renewable energy resources act. >> thank you. barbara hill, assistant general manager for power. i am here today to discuss with you the way we are proposing to comply with the california renewable energy resources act. it's more commonly referred to as the rpf legislation. the act requires the puc to meet 100% of our retail sales with hetch hetchy and rps [speaker not understood] generation. what we're proposing to do is rely on our existing processes where possible and appropriate to incorporate compliance into our budgeting and financial planning process. in most years, in 83% of all years, business as usual, no extra action is necessary on the city's part to comply with this legislation. we would need to buy any additional rps supplies, 83% of the time. what i'm here today for is to get input and direction from you on our proposal to give our general manager the authority to procure rps supplies to meet any unexpected requirements when they do occur, typically in dry years or in the event of an unexpected generator outage. and to set a cost limitation for compliance, which is allowed u
a question, along the lines of energy use in the city, something that has been hard for us to figure out. and that has to do with what would inspire you, as someone who lives in the city, to give your data of your own energy use in the city, like your home energy use? all that data about when you use it, what are your hot times, your cool times. how about if we try to find some way to inspire people to give us that]h data, in some coordinated way. because if we understand that 20 to 22% of our emissions comes from1ar residenl use, you can imagine if we had that data coming from every household use in the city we could break that data down with involvement of creative people like yourselves, and then try o see where there's patterns where we could lessen our carbon footprint and talk about better energy use. that's perfect for us. that's what we're going to ask this challenge to present for our next improve sf challenge for the city. and that's what we'd like to engage people in. and then hopefully, some time after this challenge is announced, and if we can get the best ideas out there,
. that means more than 40 percent of the chilean population. in terms of energy was released, you can see there it's one trillion kilograms of tnt, that means an 8.8 earthquake. another comparison could be 18,000 times the hiroshima atomic bomb. it's supposed it occur less than two a year above 8. chili has first runner up with 9.5 with bolivia, 10 minutes duration. this one was 8.8, at that moment was no. 4, then japan next year led next year with 8.9, but it's a lot, a big amount of energy was released in just 3 1/2 minutes. usually that things happen at night. i don't know why, but it always happen at night. so we are leading on february 27 at 3.24 and you can see in light blue the time when the first wave arrived the coast because the epicenter was so close to the coast. so it's no more than 10 minutes and at the same time the waves start moving through the pacific ocean and in 21 hours it hits the coast of hawaii. so everybody was affected because of that. in mexico, for instance, the variation of time was 1 1/2 meters. as you can see there, when that happened, 3.34, immediate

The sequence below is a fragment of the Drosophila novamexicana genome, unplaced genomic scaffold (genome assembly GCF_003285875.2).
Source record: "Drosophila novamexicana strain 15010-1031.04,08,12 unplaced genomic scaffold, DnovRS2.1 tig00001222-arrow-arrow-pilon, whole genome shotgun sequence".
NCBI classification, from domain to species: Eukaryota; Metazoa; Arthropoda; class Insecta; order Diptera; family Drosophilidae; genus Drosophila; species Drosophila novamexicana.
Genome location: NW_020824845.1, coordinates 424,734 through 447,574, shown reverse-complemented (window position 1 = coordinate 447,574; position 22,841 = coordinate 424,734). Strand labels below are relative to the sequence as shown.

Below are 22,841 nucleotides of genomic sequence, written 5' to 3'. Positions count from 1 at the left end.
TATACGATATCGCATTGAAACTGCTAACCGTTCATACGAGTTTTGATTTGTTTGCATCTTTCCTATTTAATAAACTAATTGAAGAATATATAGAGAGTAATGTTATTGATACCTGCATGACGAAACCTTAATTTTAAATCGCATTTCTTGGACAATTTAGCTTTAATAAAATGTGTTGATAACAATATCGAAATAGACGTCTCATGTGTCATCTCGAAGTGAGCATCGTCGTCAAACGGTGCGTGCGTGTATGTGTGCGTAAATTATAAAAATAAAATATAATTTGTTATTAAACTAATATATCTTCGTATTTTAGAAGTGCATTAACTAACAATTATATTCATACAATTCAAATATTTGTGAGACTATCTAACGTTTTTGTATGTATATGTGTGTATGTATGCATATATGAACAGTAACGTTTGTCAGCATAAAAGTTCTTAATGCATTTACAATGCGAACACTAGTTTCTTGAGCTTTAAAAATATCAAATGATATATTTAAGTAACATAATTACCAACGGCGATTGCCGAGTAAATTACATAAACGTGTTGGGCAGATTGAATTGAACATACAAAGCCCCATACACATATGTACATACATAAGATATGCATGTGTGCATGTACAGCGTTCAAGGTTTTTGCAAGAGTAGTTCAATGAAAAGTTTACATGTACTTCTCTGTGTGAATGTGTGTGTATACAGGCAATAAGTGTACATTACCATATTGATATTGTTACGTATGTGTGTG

of energy to the healing circle as well. as a juvenile, i was in juvenile hall and i went through that whole system myself. i have worked with tattoo removal, i went to other development programs. through personal experience and being raised by a single mom and being proud of my dad imprisoned and now pursuing my education, i would say there is not one answer. the answer is that there is not an answer. you have brought about by bringing this conversation forum. it is not just law enforcement perspective, it is not just the community-based perspective, it is not just the research perspective, it is a multi- layered approach. first and foremost, we do have to consider meeting youth where they are act. we are talking about perpetrators of violence or what not or system involved or involved in gangs, we have to meet them where they are at. pain and hurt produces more hurt, right? what is fundamental it is addressing back pain -- addressing that pain. not looking at folks in a punitive way and saying, this guy is notorious, we have to lock him up. that person is hurting. he might have been abused
on smoking in public places and enhanced incentives for the greater usesi of clean energy. i'm proud of my record of putting richmond residents first,é. standing up to specialo unaffordable vju families and bringing together representatives of our city's diverse communities to get things done and make ourud3 city more livable for all. my recor÷h(dwzq hhbhzn otherufg÷w) democratic party but my colleagues on the board of supervisors and majority of myk÷ colleagues on the board of<= education. my 28 years of community service and( official has earned me endorsement of the btoadest@wç support of community groups including housing orients like the affordable housing alliance, senior leaders, women's#ñ community and violence advocates like the in action. smart f preservation advocates like san francisco tomorrow, education advocatessoeda=n liked educators of san francisco and coleman adv/f3
and most of the energy that comes into san francisco is piped in from other places so we have to look at everything from a regional perspective. in terms of what we're doing with our infrastructure, we look at many risks to our systems to improve their reliability, both gas and electric. while we talk about earthquakes quite a bit, we look more at ground movement in general, whether it be earthquake related, land slide related, but in terms of our reliability all those risks are looked at and there's on-going efforts to increase the reliability of both the electric system and the gas system throughout the san francisco area and through the northern and system part of our state. we have hundreds of millions of dollars of pipeline replacement happening which is a major risk in a major earthquake. most people are aware in loma prieta the pipeline held pretty well but we are trying to build in a better manner to withdraw earthquakes. on the electric side, things are pretty well proat the timed already. things shut themselves off. depending on the magnitude of the earthquake, it could